Probate is the process of managing a deceased individual’s estate under State supervision. Sometimes, a dispute arises in the process. This is probate litigation.
You might have concerns about you or a loved one’s estate management. This article explains the probate process and why probate litigation can occur.
How does probate begin?
The probate process begins when interested parties or the executor files a petition. If there is a will, a judge verifies its authenticity. Without a will, the petitioner must qualify as a legitimate administrator of the estate. If an interested party believes the process was improper, they must file a probate litigation petition.
What causes disputes?
Some reasons probate litigation occurs are:
- When someone believes a representative overcharged for the probate process. If successfully petitioned, you can receive a refund on fees.
- If the interested party thinks an executor provided inadequate information about the deceased’s estate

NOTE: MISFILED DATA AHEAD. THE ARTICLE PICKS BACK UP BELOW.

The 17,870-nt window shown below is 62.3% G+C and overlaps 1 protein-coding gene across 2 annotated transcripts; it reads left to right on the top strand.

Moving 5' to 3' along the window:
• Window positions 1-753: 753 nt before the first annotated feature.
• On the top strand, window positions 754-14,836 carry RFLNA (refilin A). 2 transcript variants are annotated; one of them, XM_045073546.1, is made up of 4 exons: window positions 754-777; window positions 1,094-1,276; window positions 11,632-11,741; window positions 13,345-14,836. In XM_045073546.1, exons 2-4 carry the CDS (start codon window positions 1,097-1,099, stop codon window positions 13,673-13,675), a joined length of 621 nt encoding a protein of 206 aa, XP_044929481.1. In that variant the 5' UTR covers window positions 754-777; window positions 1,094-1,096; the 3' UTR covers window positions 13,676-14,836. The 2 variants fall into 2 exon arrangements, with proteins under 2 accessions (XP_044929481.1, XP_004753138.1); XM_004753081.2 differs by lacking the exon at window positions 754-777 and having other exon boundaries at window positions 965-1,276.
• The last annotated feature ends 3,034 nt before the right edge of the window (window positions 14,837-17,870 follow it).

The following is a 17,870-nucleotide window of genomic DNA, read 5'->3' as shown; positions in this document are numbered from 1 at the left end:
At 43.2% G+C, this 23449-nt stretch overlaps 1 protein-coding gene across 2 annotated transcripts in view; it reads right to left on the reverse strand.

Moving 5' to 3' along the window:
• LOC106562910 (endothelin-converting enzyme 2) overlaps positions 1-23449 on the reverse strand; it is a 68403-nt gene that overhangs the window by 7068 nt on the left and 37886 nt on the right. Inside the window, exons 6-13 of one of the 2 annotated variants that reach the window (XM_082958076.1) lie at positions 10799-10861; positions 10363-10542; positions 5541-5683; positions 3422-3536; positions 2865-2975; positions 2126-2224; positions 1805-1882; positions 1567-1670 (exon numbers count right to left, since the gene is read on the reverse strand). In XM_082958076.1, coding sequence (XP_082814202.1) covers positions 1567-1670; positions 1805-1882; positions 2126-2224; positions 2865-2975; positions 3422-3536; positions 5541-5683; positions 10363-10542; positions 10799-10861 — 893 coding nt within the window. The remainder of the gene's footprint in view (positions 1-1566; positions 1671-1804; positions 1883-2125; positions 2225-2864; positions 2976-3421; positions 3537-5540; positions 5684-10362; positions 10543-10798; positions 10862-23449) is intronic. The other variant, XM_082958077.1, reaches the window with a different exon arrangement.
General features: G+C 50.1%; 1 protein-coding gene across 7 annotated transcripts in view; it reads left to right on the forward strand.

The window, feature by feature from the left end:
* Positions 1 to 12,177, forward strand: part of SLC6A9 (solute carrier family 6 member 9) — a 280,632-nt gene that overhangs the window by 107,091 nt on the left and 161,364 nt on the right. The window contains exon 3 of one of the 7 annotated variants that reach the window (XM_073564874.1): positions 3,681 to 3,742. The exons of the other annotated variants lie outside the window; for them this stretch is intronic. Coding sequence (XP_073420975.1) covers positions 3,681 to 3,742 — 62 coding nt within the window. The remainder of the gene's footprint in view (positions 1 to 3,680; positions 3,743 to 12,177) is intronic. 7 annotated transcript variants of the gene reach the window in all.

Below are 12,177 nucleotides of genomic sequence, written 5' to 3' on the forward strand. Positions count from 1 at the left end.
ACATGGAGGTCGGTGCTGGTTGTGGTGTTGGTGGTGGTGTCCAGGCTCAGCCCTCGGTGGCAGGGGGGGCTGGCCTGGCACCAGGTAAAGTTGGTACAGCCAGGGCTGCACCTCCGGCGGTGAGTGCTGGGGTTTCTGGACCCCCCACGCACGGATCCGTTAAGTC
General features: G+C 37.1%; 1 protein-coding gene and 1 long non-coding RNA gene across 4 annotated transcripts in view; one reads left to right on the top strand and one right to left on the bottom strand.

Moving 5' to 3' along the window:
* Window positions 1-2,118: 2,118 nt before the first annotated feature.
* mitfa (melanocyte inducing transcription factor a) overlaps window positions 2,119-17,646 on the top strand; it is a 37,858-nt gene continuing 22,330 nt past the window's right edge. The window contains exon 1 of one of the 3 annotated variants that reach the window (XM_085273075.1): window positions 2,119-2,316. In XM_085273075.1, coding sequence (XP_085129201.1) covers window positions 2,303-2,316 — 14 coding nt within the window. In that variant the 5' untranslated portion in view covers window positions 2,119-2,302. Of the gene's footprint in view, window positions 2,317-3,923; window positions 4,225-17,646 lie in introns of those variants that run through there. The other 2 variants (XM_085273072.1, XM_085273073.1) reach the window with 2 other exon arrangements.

- Surviving spouses might claim more assets from the estate. Without a will, the probate process distributes assets according to California Probate Law.
- Interested individuals might declare a will invalid
- Without a will, the family or interested individuals might dispute who acts as the administrator
- If the will creates a trust, interested parties can petition to remove trustees from the arrangement
After someone dies, the estate management process is not always straightforward. Hopefully, the estate plan is reasonable enough that no one disputes the distribution of assets. However, when an interested party objects or no plan exists, probate litigation might be necessary. Try to avoid disputes after you pass away by developing a careful estate plan and choosing legitimate heirs.